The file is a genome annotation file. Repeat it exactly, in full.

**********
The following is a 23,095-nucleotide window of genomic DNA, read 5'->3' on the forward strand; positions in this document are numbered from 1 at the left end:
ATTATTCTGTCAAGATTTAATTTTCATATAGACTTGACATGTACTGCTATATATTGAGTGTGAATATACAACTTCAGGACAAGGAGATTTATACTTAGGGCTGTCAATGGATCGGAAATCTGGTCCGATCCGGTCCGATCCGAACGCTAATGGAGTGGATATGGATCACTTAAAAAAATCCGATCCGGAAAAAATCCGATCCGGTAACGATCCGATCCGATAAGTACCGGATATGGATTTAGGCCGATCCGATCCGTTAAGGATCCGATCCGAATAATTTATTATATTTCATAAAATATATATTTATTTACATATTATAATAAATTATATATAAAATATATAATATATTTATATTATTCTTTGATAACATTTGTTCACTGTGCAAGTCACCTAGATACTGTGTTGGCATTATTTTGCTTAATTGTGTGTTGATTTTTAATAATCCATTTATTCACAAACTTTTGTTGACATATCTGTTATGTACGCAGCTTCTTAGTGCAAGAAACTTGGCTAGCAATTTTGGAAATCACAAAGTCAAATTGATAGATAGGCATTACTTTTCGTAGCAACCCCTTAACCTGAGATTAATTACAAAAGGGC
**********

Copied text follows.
The following is a 23,095-nucleotide window of genomic DNA, read 5'->3' on the forward strand; positions in this document are numbered from 1 at the left end:
ATTATTCTGTCAAGATTTAATTTTCATATAGACTTGACATGTACTGCTATATATTGAGTGTGAATATACAACTTCAGGACAAGGAGATTTATACTTAGGGCTGTCAATGGATCGGAAATCTGGTCCGATCCGGTCCGATCCGAACGCTAATGGAGTGGATATGGATCACTTAAAAAAATCCGATCCGGAAAAAATCCGATCCGGTAACGATCCGATCCGATAAGTACCGGATATGGATTTAGGCCGATCCGATCCGTTAAGGATCCGATCCGAATAATTTATTATATTTCATAAAATATATATTTATTTACATATTATAATAAATTATATATAAAATATATAATATATTTATATTATTCTTTGATAACATTTGTTCACTGTGCAAGTCACCTAGATACTGTGTTGGCATTATTTTGCTTAATTGTGTGTTGATTTTTAATAATCCATTTATTCACAAACTTTTGTTGACATATCTGTTATGTACGCAGCTTCTTAGTGCAAGAAACTTGGCTAGCAATTTTGGAAATCACAAAGTCAAATTGATAGATAGGCATTACTTTTCGTAGCAACCCCTTAACCTGAGATTAATTACAAAAGGGC